• If a software bug affects a given client, the network can continue working. This adds a new level of redundancy, similar to avionics systems in the aerospace industry.

Moreover, we have the so-called operator-diversity, meaning that this software is operated by different entities such as companies, exchanges, operators, and solo stakers, each one in a different location, with different hardware.

3. Real-Time Metrics

At ethereumpools we have spent almost a year analyzing real-time the metrics of groups of validators belonging to whales, exchanges, pools, operators, and even some small stakers. Our main goal is to monitor their performance and alert them if we detect problems. Over this time, we have publicly alerted on issues with ChorusOne, Whales, Figment, StakeWise, P2P Lido, Poloniex, BitcoinSuisse, and Stakefish among others. We also like writing about the technicalities behind staking and talking about rewards and penalties among other topics.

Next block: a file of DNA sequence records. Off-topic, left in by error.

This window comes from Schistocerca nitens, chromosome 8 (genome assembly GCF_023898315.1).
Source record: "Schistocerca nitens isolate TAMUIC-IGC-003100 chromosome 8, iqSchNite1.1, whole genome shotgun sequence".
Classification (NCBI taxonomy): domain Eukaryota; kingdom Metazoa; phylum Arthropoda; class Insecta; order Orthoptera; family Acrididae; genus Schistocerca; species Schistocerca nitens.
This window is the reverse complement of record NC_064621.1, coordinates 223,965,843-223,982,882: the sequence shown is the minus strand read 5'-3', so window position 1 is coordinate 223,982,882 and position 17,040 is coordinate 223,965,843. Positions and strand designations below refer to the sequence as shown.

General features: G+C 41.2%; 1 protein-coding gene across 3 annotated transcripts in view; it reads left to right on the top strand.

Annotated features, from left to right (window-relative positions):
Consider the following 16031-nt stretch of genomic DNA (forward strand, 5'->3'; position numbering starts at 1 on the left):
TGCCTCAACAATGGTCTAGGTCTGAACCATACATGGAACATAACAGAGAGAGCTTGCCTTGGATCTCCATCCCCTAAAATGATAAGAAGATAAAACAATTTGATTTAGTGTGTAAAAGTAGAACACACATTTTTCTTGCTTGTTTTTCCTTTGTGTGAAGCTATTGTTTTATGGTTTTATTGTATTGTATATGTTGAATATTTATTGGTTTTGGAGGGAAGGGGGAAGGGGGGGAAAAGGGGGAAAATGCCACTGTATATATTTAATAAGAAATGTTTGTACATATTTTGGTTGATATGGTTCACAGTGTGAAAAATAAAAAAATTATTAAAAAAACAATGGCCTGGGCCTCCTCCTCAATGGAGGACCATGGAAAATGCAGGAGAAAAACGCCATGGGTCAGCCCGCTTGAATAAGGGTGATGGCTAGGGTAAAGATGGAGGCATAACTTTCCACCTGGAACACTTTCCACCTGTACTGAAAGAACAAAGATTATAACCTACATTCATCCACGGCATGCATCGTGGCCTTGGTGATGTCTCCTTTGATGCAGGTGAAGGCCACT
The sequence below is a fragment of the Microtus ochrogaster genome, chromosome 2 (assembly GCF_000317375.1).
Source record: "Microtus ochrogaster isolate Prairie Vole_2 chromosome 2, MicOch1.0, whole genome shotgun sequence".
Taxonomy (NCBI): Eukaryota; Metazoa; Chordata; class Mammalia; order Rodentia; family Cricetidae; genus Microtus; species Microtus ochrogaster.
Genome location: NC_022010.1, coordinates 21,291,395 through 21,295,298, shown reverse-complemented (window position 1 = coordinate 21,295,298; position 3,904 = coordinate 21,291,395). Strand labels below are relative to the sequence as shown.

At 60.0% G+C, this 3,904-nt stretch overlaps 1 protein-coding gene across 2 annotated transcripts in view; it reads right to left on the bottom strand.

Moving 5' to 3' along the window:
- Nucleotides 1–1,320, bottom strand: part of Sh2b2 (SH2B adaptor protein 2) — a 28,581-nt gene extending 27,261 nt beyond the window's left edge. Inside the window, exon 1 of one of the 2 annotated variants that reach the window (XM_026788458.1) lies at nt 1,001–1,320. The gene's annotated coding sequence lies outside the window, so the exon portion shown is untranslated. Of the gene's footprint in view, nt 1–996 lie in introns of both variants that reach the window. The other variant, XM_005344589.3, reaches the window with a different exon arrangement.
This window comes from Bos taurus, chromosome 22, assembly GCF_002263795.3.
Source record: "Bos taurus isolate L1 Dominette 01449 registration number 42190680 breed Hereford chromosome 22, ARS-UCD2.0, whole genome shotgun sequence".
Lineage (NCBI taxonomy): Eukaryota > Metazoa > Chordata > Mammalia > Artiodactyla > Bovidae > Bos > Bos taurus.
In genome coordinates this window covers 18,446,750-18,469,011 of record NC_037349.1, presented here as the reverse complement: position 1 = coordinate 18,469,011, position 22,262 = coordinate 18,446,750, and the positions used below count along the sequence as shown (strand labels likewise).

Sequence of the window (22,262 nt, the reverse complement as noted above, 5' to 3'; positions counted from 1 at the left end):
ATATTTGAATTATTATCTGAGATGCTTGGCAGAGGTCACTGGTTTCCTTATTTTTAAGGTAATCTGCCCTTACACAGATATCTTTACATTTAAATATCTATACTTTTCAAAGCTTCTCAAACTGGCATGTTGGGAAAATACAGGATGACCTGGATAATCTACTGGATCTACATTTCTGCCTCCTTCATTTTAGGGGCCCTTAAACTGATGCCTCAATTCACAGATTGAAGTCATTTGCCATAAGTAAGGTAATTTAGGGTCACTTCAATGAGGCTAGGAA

We want to hold them accountable for their performance, using publicly available data present in the beacon chain.

These are some of the consensus metrics that we look at to detect possible issues:

  • Source and target votes, see Casper FFG.

  • Votes for LMD GHOST, the fork-choice rule, aka head votes.

  • Block proposal duties, and check the proposed and missed blocks.

  • Slashings.

  • Earned and lost rewards.

For example, this is one of the metrics we monitor in real-time, which measures the rewards/penalties in peta-wei that each pool earns per active validator every epoch, which is around six minutes. Since it’s a normalized metric, we can use it to compare how capital efficient each pool is.